If, unlike most of us, you have more money than time, there are a few companies that specialize in restoring the appearance of faded planes. By all accounts they do a terrific job, but they aren't cheap. Estimates I have seen have ranged from $350 to $600.

And finally, some remaining observations that are based on 18 years of personal experience as well as that of some now-gone aviation graybeards:
Try to avoid cleaning the windows when they are completely dry. The best time is during or following a rain, when the contaminants have had a good while to soften up. When you do wash them, use lots of running water and your bare hand. You can feel any contaminants with your fingertips, and can gently rub them away. Then follow this up with a good plastic polish that fills small scratches. Never use anything but soft 100% cotton on the windows, and make sure that those cloths never get used for any other purpose.
The easiest way to provide ongoing maintenance of a major wax and polish is to use Pledge spray wax. I know that this is an exception to the cautions against non-aviation products, but it works remarkably well. While it is hard to fins anymore, the original Pledge, without the Lemon or other additives, is the safest bet. Pledge is as easy to use on a plane as it is on a table at home; just a small amount gets applied and buffed around. It is almost effortless, yet it really smoothes out and shines up the plane (including the windows). A towel won't stay on the wing after it has been Pledged, and the Pledge will also do light cleaning.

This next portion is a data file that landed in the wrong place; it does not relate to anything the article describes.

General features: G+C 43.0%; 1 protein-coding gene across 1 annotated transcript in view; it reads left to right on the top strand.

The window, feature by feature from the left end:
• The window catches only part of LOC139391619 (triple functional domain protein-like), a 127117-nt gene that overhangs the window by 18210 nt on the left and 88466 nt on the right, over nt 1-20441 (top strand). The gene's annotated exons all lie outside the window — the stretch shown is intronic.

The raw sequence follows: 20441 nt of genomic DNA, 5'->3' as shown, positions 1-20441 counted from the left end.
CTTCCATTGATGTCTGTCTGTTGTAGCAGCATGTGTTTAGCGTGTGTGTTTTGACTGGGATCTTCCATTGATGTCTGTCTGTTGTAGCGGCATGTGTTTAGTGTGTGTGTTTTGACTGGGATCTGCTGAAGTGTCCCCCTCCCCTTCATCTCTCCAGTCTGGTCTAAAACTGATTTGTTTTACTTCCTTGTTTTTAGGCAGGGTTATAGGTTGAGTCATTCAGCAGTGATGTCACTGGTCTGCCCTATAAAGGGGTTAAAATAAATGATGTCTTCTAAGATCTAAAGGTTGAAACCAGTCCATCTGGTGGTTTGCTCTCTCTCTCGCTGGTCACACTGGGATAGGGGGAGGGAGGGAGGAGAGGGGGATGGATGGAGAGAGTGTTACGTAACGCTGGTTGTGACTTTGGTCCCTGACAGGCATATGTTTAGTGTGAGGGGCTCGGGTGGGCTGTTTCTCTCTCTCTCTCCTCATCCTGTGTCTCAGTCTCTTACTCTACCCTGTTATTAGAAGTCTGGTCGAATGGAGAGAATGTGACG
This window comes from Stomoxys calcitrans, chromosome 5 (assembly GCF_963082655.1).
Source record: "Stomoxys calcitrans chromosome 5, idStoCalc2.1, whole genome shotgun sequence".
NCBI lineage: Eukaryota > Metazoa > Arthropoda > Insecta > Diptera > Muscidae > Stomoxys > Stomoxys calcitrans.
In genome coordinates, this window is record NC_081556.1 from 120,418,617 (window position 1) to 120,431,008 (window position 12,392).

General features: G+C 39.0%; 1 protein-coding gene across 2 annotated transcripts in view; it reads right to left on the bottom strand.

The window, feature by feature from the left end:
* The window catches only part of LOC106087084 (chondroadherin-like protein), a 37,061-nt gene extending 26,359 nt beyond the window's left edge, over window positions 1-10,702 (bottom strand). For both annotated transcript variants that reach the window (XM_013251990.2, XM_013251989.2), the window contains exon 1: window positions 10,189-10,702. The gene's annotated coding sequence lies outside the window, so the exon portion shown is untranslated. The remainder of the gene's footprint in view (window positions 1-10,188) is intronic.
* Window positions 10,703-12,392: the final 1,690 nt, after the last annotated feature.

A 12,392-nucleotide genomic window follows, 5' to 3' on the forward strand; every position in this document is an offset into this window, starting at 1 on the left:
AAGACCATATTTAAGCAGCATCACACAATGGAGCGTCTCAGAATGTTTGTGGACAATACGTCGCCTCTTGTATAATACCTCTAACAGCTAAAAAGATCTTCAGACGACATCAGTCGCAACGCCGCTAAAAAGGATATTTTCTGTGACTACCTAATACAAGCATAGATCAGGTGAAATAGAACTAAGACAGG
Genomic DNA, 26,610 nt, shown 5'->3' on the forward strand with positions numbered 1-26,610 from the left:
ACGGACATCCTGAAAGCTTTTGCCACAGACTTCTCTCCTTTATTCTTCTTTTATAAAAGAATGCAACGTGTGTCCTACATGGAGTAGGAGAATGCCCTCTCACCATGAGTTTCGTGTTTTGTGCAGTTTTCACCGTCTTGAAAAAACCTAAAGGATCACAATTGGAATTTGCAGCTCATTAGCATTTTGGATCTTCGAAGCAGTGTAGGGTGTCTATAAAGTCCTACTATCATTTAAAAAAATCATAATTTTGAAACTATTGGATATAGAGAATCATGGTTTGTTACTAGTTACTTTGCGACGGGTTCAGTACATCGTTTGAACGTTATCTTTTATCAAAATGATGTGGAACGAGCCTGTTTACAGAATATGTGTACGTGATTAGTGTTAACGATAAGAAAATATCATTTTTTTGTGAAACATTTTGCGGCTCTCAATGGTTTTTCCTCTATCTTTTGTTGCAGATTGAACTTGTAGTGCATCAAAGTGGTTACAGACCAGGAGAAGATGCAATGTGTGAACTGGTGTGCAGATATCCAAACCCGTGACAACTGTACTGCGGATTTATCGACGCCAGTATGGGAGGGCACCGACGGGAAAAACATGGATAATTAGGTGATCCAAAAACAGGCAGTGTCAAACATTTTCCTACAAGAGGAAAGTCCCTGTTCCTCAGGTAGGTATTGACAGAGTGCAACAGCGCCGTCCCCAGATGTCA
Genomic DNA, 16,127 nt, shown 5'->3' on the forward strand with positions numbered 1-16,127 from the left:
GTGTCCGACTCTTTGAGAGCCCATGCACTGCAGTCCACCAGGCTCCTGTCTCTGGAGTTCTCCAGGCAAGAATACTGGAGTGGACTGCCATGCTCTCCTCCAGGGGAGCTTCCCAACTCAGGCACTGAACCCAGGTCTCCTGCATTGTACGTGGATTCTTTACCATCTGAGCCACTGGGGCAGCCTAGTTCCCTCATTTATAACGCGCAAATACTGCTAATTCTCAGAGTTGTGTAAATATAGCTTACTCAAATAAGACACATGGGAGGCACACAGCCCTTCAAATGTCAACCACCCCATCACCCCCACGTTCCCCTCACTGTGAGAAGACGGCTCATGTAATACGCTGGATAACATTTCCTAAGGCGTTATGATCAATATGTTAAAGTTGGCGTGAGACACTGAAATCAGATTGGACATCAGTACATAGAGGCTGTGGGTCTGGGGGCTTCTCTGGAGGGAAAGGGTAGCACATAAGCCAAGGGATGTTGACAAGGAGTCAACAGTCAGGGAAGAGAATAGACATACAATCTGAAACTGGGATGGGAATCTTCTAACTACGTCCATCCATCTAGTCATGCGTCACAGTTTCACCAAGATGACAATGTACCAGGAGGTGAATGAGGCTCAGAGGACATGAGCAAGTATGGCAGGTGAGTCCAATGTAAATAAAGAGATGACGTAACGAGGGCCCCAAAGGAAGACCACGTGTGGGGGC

I rarely wash my plane. I see no need to put more water on something that I do my best to keep dry when it is on the ground. I use wipe-on, wipe-off aircraft cleaners like Zep or some of the newer ones. This approach can greatly reduce the opportunity for corrosion in places like lap joints. If you do wet the plane, or it is tied down outside, do your best to take it on a flight as soon as you can after a wash or rain. Go as high as you can, and stay up for a half-hour or more. The in-flight airframe attitude, the high airflows of flight, and the lower humidity of altitude are the only conditions that will really dry a plane out thoroughly. This will greatly reduce any tendency toward lap joint and filiform corrosion. It is also healthy for the engine, as it dries out the oil.
I strongly recommend an anti-corrosion treatment, using Corrosion X or ACF 50, unless a treatment is shown in the aircraft logs during the past two or three years.

Enjoy your ownership!

----- Original Message -----
From: aikey55
Sent: Tuesday, May 03, 2005 1:16 PM
Subject: [musketeermail] Detailing Info

Hello all!

I'm a very green student pilot and I have just purchased a 1/4 of a
1963 Beech 23 Musketeer. It has probably been kept outside all of its
life and needs some TLC on the exterior.

I was wondering what for advice you can give me after I wash it such
as type of wax to use, etc. Is automotive wax okay to use on it?

Thank you very much, this group looks like an excellent source of
information and I'm sure I'll be continuing to seek your advice in the

Dan Aikey
York, PA

[Non-text portions of this message have been removed]